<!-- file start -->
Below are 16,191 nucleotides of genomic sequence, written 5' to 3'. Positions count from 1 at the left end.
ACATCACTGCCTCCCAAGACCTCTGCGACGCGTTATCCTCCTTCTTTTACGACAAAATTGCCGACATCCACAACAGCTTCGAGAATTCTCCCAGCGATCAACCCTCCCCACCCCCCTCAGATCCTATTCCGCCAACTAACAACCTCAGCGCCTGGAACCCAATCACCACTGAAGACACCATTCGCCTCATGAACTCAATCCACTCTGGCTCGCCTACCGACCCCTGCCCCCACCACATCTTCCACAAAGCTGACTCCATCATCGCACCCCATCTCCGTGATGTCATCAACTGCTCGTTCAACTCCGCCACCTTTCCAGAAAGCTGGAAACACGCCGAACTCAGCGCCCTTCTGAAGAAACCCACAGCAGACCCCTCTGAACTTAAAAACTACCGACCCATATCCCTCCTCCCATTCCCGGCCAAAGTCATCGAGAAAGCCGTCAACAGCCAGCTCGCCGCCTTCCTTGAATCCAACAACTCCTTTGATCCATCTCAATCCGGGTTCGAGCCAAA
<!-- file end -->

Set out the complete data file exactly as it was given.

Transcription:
Below are 16,191 nucleotides of genomic sequence, written 5' to 3'. Positions count from 1 at the left end.
ACATCACTGCCTCCCAAGACCTCTGCGACGCGTTATCCTCCTTCTTTTACGACAAAATTGCCGACATCCACAACAGCTTCGAGAATTCTCCCAGCGATCAACCCTCCCCACCCCCCTCAGATCCTATTCCGCCAACTAACAACCTCAGCGCCTGGAACCCAATCACCACTGAAGACACCATTCGCCTCATGAACTCAATCCACTCTGGCTCGCCTACCGACCCCTGCCCCCACCACATCTTCCACAAAGCTGACTCCATCATCGCACCCCATCTCCGTGATGTCATCAACTGCTCGTTCAACTCCGCCACCTTTCCAGAAAGCTGGAAACACGCCGAACTCAGCGCCCTTCTGAAGAAACCCACAGCAGACCCCTCTGAACTTAAAAACTACCGACCCATATCCCTCCTCCCATTCCCGGCCAAAGTCATCGAGAAAGCCGTCAACAGCCAGCTCGCCGCCTTCCTTGAATCCAACAACTCCTTTGATCCATCTCAATCCGGGTTCGAGCCAAA